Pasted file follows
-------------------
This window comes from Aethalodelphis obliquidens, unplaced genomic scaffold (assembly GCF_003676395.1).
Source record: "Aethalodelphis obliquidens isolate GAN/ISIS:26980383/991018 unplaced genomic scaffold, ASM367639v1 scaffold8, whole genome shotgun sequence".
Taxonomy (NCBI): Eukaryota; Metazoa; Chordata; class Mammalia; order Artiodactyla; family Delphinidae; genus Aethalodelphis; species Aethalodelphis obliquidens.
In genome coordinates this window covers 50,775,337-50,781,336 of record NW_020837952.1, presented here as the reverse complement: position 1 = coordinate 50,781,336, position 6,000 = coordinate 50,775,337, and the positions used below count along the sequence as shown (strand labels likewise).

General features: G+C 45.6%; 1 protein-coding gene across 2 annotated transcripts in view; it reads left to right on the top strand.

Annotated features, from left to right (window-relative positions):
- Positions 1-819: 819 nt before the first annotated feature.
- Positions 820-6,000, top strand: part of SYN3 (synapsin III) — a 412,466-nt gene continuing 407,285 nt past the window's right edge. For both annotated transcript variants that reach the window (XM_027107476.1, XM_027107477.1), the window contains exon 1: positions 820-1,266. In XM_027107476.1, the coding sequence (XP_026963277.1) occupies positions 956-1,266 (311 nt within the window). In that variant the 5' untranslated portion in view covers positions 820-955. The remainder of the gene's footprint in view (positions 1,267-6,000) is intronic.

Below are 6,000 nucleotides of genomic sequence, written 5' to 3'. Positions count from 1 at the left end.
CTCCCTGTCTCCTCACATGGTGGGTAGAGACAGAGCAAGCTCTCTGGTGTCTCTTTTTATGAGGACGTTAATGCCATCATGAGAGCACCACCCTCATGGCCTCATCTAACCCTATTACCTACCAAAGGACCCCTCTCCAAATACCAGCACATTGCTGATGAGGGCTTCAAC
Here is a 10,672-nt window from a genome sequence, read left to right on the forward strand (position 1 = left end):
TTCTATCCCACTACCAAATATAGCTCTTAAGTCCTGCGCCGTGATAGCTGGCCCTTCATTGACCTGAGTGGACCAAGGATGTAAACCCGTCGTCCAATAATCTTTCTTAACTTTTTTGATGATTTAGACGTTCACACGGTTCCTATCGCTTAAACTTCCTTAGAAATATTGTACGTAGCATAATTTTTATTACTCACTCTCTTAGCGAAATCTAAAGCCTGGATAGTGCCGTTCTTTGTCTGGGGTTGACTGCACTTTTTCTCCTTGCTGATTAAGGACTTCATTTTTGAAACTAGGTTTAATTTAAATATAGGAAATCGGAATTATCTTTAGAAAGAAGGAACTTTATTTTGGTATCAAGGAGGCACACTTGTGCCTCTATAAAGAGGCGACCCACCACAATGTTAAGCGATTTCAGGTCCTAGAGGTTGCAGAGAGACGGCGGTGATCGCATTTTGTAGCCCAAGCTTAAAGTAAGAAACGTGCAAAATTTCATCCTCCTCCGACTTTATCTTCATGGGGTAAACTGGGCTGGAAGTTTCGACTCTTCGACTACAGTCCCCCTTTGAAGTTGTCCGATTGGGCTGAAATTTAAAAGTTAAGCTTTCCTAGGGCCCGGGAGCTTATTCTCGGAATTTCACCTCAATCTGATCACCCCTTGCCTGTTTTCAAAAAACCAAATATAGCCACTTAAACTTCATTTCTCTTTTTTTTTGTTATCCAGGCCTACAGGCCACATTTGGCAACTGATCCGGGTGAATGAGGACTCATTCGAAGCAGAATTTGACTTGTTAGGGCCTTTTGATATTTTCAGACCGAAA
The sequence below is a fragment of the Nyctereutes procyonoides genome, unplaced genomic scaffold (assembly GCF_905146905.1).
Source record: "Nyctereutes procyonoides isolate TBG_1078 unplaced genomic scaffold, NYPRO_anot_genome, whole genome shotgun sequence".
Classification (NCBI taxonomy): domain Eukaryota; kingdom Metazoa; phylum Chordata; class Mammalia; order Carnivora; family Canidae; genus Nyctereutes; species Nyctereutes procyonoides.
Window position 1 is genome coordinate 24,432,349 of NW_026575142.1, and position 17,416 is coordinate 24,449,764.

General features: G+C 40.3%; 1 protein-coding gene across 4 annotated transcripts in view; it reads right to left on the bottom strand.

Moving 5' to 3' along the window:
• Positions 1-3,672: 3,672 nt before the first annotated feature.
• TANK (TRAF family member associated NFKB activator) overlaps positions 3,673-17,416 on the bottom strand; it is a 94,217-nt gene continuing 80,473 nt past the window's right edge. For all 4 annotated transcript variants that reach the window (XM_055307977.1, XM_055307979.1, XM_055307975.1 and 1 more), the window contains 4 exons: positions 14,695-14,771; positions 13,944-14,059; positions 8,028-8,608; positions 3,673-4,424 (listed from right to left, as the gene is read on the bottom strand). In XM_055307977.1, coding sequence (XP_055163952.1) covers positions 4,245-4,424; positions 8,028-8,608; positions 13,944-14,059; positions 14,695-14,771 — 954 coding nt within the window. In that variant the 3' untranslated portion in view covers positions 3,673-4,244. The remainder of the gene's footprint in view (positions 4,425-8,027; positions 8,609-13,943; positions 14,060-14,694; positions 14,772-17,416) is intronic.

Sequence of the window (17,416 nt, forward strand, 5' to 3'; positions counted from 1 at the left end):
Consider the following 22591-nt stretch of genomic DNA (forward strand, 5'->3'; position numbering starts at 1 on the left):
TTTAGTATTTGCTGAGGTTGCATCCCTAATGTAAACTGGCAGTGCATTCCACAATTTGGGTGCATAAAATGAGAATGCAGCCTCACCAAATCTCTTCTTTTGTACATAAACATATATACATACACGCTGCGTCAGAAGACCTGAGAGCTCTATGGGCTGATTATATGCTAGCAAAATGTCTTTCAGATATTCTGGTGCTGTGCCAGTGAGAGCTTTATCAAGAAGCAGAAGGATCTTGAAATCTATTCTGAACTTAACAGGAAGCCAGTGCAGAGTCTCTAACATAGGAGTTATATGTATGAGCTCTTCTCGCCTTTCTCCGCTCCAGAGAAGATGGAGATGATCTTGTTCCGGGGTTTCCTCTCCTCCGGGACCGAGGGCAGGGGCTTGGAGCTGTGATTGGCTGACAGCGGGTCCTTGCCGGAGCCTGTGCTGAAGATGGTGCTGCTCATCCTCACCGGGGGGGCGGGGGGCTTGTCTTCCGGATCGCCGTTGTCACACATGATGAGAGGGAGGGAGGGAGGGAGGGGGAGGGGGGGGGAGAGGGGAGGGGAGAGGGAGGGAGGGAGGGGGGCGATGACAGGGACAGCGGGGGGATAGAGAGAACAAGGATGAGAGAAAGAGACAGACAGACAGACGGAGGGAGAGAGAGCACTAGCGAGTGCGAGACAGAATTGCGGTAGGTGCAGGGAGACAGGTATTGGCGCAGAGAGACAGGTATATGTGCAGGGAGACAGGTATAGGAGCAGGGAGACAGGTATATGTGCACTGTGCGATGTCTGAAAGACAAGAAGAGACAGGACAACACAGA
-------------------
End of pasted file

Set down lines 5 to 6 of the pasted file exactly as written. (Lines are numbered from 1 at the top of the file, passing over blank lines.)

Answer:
General features: G+C 45.6%; 1 protein-coding gene across 2 annotated transcripts in view; it reads left to right on the top strand.

Annotated features, from left to right (window-relative positions):